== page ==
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- Clinical Training Fellow/ NIHR Clinical Lecturer
- Division of Psychiatry
- Faculty of Brain Sciences
I did my undergraduate medical training and a Neuroscience BSc at Cambridge University and my clinical medical training at University College London. I worked full-time as a medical and then psychiatric doctor from 2004-10, obtaining my MRCP and MRCPsych. From 2009-10 I did a part time MSc in the Philosophy of Mental Disorder at King's College London. From 2010-14, I did my PhD at the Wellcome Trust Centre for Neuroimaging at UCL, under the supervision of Karl Friston. I am now an NIHR Clinical Lecturer in Psychiatry at UCL (Division of Psychiatry and Institute of Cognitive Neuroscience), in Jon Roiser's group.
My research interest is in using the techniques of Computational Psychiatry to understand schizophrenia and psychosis. Understanding the brain at a computational level allows us to link biological, social and psychological accounts of mental function and dysfunction in a mathematically rigorous way (Adams et al., 2015, JNNP).
There is evidence for at least three types of biological pathology in schizophrenia:
i) a loss of synaptic gain in higher regions in the brain's hierarchy, e.g. prefrontal cortex and hippocampus;
ii) an increase in synaptic gain in sensory areas;
iii) hyperactivity of dopamine 2 receptors in the striatum (probably due to increased pre-synaptic synthesis of dopamine).
I use models of brain function to understand how these changes in neurotransmission might cause a variety of phenomena in schizophrenia and psychosis. Examples include:
i) Modelling perception and action:
Recent influential accounts of brain function propose that it performs Bayesian inference on the causes of its sensory data (perhaps using predictive coding, in which top-down predictions are constantly updated by prediction errors from below). The changes in synaptic gain described above could result in a relative loss of precision (increase in uncertainty) of the brain's prior beliefs. This would lead to subtle problems in perceiving visual illusions, attenuating self-caused sensations, and following moving targets with the eyes, all of which are found in schizophrenia.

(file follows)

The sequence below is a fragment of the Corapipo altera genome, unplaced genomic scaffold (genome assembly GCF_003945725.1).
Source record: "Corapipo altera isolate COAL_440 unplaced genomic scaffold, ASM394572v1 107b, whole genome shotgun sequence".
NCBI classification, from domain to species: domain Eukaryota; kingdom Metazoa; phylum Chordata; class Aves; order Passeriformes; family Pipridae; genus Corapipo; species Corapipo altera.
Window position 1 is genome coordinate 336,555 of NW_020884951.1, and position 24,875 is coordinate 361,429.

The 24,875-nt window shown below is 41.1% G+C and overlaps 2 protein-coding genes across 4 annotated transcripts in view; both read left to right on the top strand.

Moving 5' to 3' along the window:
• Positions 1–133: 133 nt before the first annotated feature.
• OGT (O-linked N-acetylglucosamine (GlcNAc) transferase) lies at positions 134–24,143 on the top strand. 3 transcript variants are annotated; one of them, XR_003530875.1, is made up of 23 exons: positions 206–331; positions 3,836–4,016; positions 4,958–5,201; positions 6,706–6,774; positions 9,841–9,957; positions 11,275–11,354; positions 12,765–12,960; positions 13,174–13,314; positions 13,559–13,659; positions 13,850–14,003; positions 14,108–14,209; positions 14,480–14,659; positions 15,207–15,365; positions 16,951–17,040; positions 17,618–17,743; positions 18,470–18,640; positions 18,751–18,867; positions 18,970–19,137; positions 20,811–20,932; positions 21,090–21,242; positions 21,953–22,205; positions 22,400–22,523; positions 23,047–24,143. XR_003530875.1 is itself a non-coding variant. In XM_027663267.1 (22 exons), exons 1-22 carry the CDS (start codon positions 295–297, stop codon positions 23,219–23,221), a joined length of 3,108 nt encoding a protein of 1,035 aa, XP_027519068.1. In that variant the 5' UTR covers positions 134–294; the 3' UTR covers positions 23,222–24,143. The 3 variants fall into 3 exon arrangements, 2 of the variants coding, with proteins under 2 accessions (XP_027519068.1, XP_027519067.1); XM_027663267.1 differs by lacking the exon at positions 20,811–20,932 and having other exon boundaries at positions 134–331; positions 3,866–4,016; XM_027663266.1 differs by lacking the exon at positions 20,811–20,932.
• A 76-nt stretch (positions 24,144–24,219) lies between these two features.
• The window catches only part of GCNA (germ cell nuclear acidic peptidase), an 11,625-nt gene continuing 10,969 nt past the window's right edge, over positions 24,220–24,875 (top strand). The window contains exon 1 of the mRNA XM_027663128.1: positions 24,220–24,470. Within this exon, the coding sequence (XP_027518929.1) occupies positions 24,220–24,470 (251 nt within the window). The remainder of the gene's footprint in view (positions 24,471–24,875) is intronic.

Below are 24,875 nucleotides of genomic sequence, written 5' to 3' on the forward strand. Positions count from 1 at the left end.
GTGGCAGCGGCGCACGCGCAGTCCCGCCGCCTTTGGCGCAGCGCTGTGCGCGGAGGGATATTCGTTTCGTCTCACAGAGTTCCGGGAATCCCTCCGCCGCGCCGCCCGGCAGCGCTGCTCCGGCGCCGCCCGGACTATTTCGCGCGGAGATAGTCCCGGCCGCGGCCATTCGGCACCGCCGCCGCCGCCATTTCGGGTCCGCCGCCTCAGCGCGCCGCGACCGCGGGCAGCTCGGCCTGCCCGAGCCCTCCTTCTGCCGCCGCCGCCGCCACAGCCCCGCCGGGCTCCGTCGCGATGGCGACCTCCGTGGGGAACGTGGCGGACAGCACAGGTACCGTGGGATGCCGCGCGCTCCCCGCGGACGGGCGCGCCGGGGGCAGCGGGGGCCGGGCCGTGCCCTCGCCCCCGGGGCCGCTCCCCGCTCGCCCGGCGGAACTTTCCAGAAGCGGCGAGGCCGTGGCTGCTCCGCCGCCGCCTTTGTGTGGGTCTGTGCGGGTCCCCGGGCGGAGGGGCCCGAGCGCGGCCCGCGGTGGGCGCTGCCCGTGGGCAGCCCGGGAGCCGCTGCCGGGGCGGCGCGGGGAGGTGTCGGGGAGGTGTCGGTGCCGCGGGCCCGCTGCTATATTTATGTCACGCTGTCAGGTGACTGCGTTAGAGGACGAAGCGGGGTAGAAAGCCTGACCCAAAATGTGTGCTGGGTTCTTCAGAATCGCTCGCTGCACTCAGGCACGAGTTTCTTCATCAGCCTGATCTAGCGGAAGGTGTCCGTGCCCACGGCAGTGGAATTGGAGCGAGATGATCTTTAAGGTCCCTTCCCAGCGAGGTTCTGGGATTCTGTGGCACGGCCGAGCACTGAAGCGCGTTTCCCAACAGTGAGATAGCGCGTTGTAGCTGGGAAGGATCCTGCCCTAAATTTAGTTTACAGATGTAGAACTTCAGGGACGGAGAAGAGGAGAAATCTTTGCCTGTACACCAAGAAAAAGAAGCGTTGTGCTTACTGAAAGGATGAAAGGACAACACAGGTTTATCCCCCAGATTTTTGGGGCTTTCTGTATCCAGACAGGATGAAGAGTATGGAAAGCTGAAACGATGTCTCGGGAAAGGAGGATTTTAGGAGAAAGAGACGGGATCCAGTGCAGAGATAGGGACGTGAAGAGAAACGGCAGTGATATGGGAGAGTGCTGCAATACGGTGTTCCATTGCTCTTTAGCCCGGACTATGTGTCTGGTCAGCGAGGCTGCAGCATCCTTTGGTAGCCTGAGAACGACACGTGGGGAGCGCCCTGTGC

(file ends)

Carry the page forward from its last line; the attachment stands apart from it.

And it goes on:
ii) Modelling cognitive tasks:
A loss of precision at higher hierarchical levels could also affect belief formation and decision-making. Chance events may seem more 'salient' and cause unwarranted updating of beliefs, for example, and decision-making or working memory might become noisier. Models of cognitive tasks (e.g. the ‘beads’ task) can shed light on why subjects with schizophrenia form or maintain unusual beliefs.
iii) Modelling electrophysiological responses:
The changes in synaptic gain highlighted earlier also affect brain responses. Paradigms like the ‘mismatch negativity’ (MMN) use sequences of tones to assess how differently the brain responds (measured with EEG or MEG) to predicted or unpredicted stimuli. We can use biophysical models of these EEG or MEG responses to estimate the synaptic gain in different brain areas, using a technique called dynamic causal modelling (DCM). DCM studies have shown differences in synaptic gain between subjects with and without schizophrenia.
iv) Mapping behavioural models on to the brain:
Modelling behaviour and brain responses separately is very useful, but ultimately we wish to know whether our models of behaviour are instantiated in the brain. We can discover this by testing whether parameters obtained from behavioural models correlate with estimates of synaptic gain from EEG/MEG data or dopamine 2 receptor availability from PET data, for example.
I have co-organised the UCL Computational Psychiatry course (with lead organiser Xiaosi Gu): a new course at UCL which is intended to provide an introduction to the use of computational methods in psychiatric research.
|01-MAR-2014 – 01-MAY-2017||NIHR Clinical Lecturer in Psychiatry||Institute of Cognitive Neuroscience & Division of Psychiatry||University College London, United Kingdom|
|13-SEP-2010 – 28-FEB-2014||Clinical Research Associate||Wellcome Trust Centre for Neuroimaging||Institute of Neurology, United Kingdom|